Losing a partner can be devastating enough without having to relearn how to manage daily finances. Having separate accounts helps ensure that both spouses remain financially literate and able to manage money on their own if need be. The point of separate accounts isn't to keep couples from sharing and growing together. It is to remove a barrier to happiness in marriage. I've yet to meet a couple who says they've stayed together because they combined their money, but I've met plenty who attribute their marital success to separate accounts."

Holly Johnson, co-founder and author of the Club Thrifty personal-finance blog, says separate accounts do nothing to foster financial teamwork and could be a prelude to marital problems yet to come.


There are many advantages to combining financial assets with a spouse, and one of the biggest has nothing to do with actual money at all: It is the trust and teamwork that's built when a couple discusses and compromises on an issue so integral to their marriage.

In an ideal world, couples who marry are combining two lives into one. They are making the commitment to succeed or fail together. Holding their assets and liabilities together serves to bind a couple to their common goals, forcing them to look beyond their personal wants and needs to see what is best for their family, their "team."

Couples who pool their resources learn to compromise on simple issues like who pays the bills and balances the checkbook, so that they can agree on more complex ideas like budgeting, entertainment spending and retirement savings. And when issues pop up, as they always do, couples with combined finances tackle them together.

Having combined finances makes even more sense when children arrive. The costs of raising a child can be staggering without having to haggle over who will pay for diapers or day care. When all responsibilities are held jointly, spouses are less likely to argue over things like soccer lessons or the cost of college. It makes perfect sense: A child brought into the world by two parents should be the equal responsibility of those two parents, financially and otherwise.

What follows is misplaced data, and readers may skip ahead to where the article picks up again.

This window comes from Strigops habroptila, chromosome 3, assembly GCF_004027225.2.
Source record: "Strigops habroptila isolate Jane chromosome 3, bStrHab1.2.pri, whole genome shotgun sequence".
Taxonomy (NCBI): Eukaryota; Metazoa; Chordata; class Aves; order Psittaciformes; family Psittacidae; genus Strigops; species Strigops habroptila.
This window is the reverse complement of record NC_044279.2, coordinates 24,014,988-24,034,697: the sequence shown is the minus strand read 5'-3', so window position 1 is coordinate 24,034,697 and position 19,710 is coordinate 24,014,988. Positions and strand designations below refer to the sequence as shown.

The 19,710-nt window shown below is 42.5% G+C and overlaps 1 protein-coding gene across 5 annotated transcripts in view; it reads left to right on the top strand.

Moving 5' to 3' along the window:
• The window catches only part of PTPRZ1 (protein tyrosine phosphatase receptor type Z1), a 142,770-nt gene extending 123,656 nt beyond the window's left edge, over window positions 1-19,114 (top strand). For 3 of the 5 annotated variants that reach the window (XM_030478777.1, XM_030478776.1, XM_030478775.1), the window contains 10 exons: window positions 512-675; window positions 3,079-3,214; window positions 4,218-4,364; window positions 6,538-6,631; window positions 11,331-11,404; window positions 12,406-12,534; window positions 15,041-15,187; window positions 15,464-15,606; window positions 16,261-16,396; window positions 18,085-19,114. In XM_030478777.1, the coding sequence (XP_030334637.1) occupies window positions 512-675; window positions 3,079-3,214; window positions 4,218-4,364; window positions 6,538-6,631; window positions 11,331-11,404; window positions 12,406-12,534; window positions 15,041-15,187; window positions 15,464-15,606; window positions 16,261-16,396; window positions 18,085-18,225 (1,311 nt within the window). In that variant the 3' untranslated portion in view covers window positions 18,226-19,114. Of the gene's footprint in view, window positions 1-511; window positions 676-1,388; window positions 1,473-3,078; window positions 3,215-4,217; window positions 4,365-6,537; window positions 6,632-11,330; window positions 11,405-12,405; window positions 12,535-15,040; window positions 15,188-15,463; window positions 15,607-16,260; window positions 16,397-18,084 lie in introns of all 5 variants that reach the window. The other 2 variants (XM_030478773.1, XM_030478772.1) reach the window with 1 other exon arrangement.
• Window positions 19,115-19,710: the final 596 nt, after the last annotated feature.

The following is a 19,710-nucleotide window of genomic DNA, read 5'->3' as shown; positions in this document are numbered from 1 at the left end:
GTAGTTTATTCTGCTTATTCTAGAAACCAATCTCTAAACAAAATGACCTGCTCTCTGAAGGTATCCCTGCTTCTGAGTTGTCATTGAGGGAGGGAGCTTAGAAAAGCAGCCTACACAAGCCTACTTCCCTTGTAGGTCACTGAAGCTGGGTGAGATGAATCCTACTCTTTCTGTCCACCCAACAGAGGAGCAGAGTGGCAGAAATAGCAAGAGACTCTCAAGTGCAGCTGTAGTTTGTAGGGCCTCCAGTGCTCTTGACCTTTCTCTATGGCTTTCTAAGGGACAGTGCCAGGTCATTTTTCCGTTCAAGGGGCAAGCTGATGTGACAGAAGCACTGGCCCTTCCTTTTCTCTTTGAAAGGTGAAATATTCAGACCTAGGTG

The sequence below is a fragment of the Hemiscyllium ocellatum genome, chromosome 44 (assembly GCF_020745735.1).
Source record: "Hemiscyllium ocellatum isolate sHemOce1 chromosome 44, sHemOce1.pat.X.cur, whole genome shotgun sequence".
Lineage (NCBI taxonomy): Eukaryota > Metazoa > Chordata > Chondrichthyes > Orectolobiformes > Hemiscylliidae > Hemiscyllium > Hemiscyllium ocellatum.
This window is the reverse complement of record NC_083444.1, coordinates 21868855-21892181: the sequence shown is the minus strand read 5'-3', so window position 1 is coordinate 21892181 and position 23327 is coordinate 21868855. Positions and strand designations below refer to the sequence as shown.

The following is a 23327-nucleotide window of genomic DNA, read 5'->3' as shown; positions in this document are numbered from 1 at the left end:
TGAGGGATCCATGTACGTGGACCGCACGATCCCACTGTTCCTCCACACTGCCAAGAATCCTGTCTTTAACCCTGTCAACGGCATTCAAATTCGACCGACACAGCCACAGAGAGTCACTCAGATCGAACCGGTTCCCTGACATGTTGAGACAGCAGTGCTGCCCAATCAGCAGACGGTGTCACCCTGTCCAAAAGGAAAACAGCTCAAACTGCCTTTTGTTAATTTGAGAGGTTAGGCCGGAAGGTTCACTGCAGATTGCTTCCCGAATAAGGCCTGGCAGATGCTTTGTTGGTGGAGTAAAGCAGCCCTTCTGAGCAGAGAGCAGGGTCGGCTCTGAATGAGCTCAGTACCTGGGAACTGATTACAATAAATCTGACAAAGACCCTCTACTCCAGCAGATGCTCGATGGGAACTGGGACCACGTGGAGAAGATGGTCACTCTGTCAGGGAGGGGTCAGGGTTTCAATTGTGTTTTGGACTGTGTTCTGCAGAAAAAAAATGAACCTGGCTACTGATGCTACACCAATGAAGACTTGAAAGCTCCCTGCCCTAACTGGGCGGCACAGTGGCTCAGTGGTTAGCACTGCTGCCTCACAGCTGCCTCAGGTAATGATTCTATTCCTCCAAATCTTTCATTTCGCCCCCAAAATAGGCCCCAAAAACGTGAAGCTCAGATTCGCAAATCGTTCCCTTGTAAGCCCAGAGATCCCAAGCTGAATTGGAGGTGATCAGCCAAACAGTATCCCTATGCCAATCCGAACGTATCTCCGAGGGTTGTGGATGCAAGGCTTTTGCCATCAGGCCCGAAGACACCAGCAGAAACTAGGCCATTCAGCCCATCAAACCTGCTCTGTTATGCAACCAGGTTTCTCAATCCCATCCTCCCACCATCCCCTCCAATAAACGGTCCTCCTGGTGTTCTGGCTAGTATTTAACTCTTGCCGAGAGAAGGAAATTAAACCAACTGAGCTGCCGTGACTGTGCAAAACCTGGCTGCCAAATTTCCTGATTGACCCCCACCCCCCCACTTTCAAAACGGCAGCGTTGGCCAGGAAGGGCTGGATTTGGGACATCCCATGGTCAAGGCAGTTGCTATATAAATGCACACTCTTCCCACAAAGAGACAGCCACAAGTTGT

Couples who keep their finances separate may tell you that they do it because they trust one another or because they like to maintain some level of autonomy within their relationship. Maybe it's just what they have always done or perhaps they see it as a way to keep the peace.

Having separate "allowances" may defuse money spats to some extent, but the opportunity still exists for spouses to resent what the other is doing with is or her funds. The reality is, married couples who separate their finances usually do so because they cannot fundamentally agree on how the family funds should be spent, a prelude to marital problems yet to come.

That said, having combined accounts doesn't mean one spouse makes all the financial decisions, while the other is left in the dark. Being part of a team means each person contributes. As long as both spouses remain actively involved in managing the day-to-day household finances, neither risks becoming financially illiterate.

My husband and I have always had joint finances, even though he brought $20,000 of student-loan debt into our marriage. I never saw it as "his debt." I saw it as ours. How could I rationalize benefiting from his high-paying job without sharing the burden of the schooling that got us there in the first place?

Having joint accounts hasn't been the source of stress or contempt that "separate-finance apologists" might argue. Instead, it has forced us to overcome small issues and brought us closer together. The fact that we pool all of our resources has kept us accountable to each other, and in turn, to the goals we've decided on as a family.

The danger in separate accounts is that it eliminates the element of financial teamwork—opening the door to the self-indulgence of one."


At the end of the day, there is no right or wrong way to run your household. A couple’s solution should be as unique as the couple itself.

The keys are communication, patience, and always assuming the best from each other.